Back in March, Volvo Cars CEO Hakan Samuelsson said that the Swedish automaker is is focusing more on the development of electric cars. At the same time, he added that they see no future in turbodiesels. It appears that Volvo is staying true to their words after Samuelsson said that they have stopped development on diesel engines.
As emission regulations become more stringent in the West, Samuelsson said that there is no way diesel engines will remain competitive when it comes to lowering carbon and NOX emissions. In an interview with German newspaper Frankfurter Allgemeine Zeitung, the CEO said that the cost of lowering emissions for the said engines have become too expensive. He did, however, add that the current range will still get updates and improvements until the stricter rules come into play.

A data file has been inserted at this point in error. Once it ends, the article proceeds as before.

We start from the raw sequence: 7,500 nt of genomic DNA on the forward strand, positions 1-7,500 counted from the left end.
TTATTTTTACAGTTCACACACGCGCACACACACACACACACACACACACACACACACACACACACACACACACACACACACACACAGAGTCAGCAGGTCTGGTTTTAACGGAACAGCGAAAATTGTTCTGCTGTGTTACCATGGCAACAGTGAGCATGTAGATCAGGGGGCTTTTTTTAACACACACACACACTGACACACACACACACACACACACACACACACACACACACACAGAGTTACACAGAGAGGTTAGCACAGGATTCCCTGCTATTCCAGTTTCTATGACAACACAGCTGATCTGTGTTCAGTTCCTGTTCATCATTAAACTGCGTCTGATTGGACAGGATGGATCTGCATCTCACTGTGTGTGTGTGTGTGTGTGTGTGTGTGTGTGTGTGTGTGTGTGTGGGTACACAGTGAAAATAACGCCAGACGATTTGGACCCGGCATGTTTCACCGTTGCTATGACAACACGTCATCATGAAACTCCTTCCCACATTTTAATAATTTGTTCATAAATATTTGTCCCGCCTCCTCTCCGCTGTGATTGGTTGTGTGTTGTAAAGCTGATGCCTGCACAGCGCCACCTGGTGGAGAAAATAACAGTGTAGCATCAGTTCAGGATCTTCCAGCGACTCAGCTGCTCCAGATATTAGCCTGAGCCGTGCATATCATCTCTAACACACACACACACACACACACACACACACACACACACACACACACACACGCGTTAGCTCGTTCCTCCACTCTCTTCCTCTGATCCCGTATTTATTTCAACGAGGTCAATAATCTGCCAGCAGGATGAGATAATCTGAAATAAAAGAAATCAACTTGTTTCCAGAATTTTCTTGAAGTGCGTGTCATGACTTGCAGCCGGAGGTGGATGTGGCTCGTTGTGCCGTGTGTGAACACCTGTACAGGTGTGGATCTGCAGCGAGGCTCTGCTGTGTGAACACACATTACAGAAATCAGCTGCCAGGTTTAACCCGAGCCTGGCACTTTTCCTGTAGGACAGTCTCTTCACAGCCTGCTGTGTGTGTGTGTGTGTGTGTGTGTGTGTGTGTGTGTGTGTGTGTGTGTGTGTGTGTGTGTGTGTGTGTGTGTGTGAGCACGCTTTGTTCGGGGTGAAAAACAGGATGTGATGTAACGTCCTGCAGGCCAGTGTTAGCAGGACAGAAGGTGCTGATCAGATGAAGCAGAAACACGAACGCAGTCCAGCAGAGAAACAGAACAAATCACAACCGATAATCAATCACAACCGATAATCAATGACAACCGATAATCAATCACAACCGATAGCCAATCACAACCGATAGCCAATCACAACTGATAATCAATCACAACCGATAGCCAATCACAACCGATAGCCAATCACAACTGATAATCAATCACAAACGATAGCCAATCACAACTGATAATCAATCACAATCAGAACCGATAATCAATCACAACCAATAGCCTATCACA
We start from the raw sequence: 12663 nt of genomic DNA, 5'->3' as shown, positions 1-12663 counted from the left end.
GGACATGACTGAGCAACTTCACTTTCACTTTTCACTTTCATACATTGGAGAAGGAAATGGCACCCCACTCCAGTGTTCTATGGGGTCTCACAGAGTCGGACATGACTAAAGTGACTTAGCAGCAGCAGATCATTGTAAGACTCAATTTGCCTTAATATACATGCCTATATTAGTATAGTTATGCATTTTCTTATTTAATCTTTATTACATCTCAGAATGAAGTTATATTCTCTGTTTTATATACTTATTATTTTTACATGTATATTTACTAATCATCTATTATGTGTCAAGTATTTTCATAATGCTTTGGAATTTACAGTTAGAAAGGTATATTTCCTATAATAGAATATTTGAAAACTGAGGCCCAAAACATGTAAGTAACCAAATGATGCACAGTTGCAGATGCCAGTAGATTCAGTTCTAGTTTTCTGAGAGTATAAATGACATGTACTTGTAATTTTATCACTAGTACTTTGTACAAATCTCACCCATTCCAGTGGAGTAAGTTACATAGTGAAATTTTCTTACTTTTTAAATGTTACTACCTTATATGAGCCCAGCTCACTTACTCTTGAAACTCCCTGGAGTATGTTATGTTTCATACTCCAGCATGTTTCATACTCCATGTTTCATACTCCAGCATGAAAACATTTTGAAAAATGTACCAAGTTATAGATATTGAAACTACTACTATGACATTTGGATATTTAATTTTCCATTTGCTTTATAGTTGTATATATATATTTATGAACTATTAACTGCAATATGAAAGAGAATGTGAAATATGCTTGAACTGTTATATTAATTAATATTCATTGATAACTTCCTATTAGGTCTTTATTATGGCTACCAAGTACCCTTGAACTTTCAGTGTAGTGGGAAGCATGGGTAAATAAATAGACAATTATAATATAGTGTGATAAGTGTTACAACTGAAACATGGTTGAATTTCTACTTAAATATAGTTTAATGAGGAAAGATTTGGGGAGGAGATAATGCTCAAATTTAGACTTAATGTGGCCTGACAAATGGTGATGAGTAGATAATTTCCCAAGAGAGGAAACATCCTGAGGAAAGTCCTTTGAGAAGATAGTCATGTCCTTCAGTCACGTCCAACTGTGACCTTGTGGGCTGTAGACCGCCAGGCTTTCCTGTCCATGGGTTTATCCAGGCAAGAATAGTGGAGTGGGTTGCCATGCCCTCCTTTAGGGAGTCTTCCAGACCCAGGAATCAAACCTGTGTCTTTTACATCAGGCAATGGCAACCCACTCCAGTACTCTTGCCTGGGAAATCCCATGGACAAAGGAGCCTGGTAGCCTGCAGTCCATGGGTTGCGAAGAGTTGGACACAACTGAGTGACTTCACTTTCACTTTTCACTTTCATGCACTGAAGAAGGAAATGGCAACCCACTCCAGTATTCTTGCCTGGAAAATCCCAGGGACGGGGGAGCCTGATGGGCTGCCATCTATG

"We have just launched a brand new generation of petrol and diesel engines, highlighting our commitment to this technology. As a result, a decision on the development of a new generation of diesel engines is not required," said Samuelsson.
The current Volvo diesel engine range has been around since 2013. Dubbed the VED4 and VED5, the engines come in four or five cylinder configurations. These engines are seen throughout the current Volvo lineup from the V40, all the way to the XC90. Samuelsson adds that these turbodiesels may linger on until 2023.
As for their push towards electric vehicles (EV), Volvo is currently making platforms for EVs and have developed some of their current models to accommodate plug-in hybrid tech.The Swedish automaker is currently using a twin-engine set-up, as seen in the XC90 T8 PHEV, S90 T8 PHEV and V90 T8 PHEV. This set-up utilizes a 2.0-liter, turbocharged four-cylinder that powers the front wheels and a powerful electric motor to drive the rear.Volvo aims to release their first all-electric car by 2019 with a goal of one million EVs sold by 2025.
Source: Frankfurter Allgemeine Zeitung via Automotive News